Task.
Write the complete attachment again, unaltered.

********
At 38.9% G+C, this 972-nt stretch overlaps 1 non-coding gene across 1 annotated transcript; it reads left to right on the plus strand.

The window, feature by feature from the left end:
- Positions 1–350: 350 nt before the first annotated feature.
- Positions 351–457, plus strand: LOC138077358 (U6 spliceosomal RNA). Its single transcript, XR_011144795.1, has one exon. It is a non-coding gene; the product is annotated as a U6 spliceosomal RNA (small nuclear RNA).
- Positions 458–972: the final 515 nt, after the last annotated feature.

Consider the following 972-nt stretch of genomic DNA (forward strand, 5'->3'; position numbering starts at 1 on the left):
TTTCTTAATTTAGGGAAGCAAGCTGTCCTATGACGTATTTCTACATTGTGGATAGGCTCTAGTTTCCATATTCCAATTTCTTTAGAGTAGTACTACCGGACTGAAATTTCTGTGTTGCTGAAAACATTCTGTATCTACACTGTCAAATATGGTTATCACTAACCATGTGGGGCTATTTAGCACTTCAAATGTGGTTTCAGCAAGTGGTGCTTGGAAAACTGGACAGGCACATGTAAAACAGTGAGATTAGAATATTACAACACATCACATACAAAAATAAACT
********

At 38.9% G+C, this 972-nt stretch overlaps 1 non-coding gene across 1 annotated transcript; it reads left to right on the plus strand.

The window, feature by feature from the left end:
- Positions 1–350: 350 nt before the first annotated feature.
- Positions 351–457, plus strand: LOC138077358 (U6 spliceosomal RNA). Its single transcript, XR_011144795.1, has one exon. It is a non-coding gene; the product is annotated as a U6 spliceosomal RNA (small nuclear RNA).
- Positions 458–972: the final 515 nt, after the last annotated feature.

Consider the following 972-nt stretch of genomic DNA (forward strand, 5'->3'; position numbering starts at 1 on the left):
TTTCTTAATTTAGGGAAGCAAGCTGTCCTATGACGTATTTCTACATTGTGGATAGGCTCTAGTTTCCATATTCCAATTTCTTTAGAGTAGTACTACCGGACTGAAATTTCTGTGTTGCTGAAAACATTCTGTATCTACACTGTCAAATATGGTTATCACTAACCATGTGGGGCTATTTAGCACTTCAAATGTGGTTTCAGCAAGTGGTGCTTGGAAAACTGGACAGGCACATGTAAAACAGTGAGATTAGAATATTACAACACATCACATACAAAAATAAACT